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The Negro Leagues Baseball Museum

The Negro Leagues Baseball Museum tells the stories of African American baseball players and how it has contributed to social advancement. The museum, which opened in 1990, is located just two blocks from where Andrew “Rube” Foster established his league in 1920s Kansas City’s Historic 18th & Vine Jazz District

The privately funded 501c3 not-for-profit organization preserves history through exhibits on display that explore this rich pastime while also celebrating its impact today with interactive programs like clinics for kids who want to learn more about playing sports or historical tours available daily.

The NLBM opened its doors in 1991 with one room as office space and an ambitious dream to build a permanent facility that would pay tribute to America’s unsung baseball heroes. In 1997 under the leadership of Buck O’Neil, this dream became a reality when they moved into their new 10K sq ft home inside the cultural complex known simply enough as The Museums at 18th & Vine-a a fitting name for such an institution.

The National League Baseball Museum, now one of the most important cultural institutions in America for its work to give voice to forgotten chapter baseball history. In 2006 it was given the national designation by Congress and thus became “America’s National Negro Leagues Baseball Museum.

This iconic museum has a long and celebrated history of educating the public about forgotten chapters in American history. The organization’s efforts have also helped promote tolerance, diversity, and inclusion through various programs that are both innovative yet thought-provoking for broad audiences alike.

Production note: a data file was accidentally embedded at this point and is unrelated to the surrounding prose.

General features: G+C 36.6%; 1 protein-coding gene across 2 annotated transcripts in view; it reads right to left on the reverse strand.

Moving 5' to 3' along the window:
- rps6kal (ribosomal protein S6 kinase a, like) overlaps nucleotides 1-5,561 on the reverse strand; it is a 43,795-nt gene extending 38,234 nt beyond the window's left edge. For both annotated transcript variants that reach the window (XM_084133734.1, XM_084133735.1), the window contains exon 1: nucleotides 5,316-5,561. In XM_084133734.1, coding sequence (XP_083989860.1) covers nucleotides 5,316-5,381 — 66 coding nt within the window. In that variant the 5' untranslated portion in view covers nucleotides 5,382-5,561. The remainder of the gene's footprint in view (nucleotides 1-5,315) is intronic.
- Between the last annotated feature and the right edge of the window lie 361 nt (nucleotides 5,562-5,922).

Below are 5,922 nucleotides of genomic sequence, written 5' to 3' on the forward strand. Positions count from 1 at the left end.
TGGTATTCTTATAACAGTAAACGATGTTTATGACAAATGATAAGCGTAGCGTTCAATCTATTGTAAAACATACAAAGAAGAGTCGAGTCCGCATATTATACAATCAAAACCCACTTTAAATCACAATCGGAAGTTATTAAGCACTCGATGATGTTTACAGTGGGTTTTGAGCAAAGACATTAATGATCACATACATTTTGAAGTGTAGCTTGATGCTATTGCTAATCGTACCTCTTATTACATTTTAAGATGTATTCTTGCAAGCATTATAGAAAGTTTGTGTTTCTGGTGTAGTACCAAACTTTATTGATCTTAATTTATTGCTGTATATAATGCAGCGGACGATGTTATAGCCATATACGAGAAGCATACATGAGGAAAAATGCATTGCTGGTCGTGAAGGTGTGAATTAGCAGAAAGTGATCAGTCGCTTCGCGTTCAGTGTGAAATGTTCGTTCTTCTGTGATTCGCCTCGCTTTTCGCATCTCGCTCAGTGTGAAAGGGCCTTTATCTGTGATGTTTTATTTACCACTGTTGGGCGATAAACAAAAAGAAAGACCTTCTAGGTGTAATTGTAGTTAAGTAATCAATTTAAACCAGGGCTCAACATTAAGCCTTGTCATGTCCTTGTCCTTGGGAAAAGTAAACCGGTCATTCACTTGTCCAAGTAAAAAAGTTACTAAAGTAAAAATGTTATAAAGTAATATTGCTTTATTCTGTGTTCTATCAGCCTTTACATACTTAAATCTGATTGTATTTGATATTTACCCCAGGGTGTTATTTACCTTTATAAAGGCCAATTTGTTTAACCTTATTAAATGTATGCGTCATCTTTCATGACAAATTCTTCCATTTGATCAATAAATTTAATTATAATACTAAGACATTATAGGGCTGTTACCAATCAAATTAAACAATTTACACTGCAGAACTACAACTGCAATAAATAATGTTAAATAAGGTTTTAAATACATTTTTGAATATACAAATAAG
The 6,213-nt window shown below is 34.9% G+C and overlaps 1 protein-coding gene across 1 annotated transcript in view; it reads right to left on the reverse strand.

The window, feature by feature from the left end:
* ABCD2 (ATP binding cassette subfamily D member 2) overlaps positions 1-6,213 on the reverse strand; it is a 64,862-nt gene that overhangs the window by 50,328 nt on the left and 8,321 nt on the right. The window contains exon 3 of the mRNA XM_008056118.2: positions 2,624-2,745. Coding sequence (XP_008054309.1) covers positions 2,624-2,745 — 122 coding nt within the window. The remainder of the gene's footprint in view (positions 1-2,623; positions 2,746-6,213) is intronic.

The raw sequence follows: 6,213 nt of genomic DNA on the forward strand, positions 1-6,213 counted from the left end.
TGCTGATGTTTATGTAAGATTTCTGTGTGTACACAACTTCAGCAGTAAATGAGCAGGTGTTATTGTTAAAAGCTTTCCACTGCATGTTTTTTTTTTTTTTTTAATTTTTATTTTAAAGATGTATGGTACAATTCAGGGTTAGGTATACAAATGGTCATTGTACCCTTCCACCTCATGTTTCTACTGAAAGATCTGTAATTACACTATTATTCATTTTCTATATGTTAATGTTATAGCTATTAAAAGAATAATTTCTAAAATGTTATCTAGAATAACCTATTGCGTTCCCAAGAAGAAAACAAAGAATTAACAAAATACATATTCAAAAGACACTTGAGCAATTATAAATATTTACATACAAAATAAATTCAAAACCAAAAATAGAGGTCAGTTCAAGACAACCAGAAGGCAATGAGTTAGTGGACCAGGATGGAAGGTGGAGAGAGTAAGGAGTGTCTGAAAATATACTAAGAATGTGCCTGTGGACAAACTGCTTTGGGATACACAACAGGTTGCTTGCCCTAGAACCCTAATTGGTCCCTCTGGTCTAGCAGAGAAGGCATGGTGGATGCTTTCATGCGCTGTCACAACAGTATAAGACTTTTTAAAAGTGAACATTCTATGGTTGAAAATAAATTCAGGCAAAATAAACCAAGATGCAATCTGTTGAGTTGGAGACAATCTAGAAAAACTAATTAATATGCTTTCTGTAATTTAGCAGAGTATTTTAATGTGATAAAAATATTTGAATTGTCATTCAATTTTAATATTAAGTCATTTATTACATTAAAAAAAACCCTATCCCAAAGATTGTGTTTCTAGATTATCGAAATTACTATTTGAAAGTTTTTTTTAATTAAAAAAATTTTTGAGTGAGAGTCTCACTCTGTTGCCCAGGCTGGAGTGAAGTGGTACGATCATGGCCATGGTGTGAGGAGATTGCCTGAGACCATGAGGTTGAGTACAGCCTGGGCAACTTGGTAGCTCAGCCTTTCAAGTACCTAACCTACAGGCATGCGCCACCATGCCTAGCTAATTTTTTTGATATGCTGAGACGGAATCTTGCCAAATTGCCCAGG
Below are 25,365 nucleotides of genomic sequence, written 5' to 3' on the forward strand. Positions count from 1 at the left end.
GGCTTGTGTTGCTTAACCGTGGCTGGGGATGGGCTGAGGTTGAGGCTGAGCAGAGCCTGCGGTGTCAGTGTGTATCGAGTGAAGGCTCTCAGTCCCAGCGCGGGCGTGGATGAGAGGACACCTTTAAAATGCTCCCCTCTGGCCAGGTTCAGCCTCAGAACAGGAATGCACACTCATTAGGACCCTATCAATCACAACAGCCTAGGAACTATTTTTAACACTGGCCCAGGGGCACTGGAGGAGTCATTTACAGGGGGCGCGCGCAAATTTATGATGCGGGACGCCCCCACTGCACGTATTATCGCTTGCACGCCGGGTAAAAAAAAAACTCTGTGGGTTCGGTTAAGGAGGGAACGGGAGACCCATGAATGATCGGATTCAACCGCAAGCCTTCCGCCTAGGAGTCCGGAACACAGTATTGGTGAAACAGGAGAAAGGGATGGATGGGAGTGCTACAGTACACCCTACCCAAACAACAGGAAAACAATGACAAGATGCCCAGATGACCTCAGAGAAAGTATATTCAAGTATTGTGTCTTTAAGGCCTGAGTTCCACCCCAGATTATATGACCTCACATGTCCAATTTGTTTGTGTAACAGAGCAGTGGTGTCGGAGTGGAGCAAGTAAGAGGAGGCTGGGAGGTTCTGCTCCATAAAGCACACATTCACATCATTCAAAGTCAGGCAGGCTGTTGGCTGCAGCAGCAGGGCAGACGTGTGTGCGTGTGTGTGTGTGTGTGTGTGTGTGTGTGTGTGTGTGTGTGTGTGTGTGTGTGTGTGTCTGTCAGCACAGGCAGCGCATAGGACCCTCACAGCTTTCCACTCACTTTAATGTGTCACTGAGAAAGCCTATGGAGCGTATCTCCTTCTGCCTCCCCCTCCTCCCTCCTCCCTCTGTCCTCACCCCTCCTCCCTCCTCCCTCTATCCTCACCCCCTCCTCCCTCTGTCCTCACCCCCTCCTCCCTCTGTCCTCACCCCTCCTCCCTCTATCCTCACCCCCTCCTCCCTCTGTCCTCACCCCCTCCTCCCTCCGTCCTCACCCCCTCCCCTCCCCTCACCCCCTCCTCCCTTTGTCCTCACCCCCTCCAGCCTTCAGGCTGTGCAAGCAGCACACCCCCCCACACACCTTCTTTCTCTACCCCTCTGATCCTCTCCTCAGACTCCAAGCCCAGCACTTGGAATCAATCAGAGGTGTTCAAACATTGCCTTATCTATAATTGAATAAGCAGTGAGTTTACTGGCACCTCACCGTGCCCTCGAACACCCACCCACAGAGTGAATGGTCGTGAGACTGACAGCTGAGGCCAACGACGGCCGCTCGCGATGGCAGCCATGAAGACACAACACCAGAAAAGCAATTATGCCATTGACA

The historical museum is proud to present a new website resource for teachers and researchers. The museum has partnered with Kansas State University, which developed lesson plans that can be used in conjunction with the collected content on this website, including videos about players from earlier eras as well oral history transcripts from those who have had experiences playing football during its early days.

The NLBM, situated at 1616 E 18th St, Kansas City, MO 64108-1610, is such a fascinating and educational experience. You’ll learn so much about baseball history, including cultural aspects that highlight African American contributions to the sport. The best way to enjoy this exhibit would be by touring it yourself with an hour worth of time as your guide-of course; if you have more than one hour at first glance, then I recommend staying for another 30 minutes just because there are some really cool artifacts on display(i can’t spoil any surprises).

Driving Direction To One Shot Water Heaters of Kansas City, MO:

One Shot Water Heaters of Kansas City is located at 4102 N Harrison Ave, Kansas City, MO 64116. From The Negro Leagues Baseball Museum, Head west on E 18 St/E 18th St toward Vine St, Now turn right at the 2nd cross street onto The Paseo, take a slight left onto E 14th St, then merge onto I-70 W via the ramp on the left to US-71 N. Time to merge onto I-70 W, Keep left to stay on I-70 W, Continue onto US-71 N (signs for I-29 N/I-35 N/Saint Joseph/Des Moines), then keep driving onto I-29 N/I-35 N/US-71 N, Take exit 8A for Parvin Rd. Now turn left onto NE Parvin Rd, take another left onto N Harrison Ave, The destination is here hope you’ve enjoyed your journey.

https://www.google.com/maps/dir/Negro+Leagues+Baseball+Museum,+1616+E+18th+St,+Kansas+City,+MO+64108,+United+States/4102+N+Harrison+Ave,+Kansas+City,+MO+64116,+USA/@39.1307658,-94.6044525,13z/data=!3m1!4b1!4m13!4m12!1m5!1m1!1s0x87c0f07600cf82d9:0xa54cf11c105d3f29!2m2!1d-94.5626542!2d39.0913923!1m5!1m1!1s0x87c0f75d92b432f7:0xecbb5691c65843fd!2m2!1d-94.5689108!2d39.1682925

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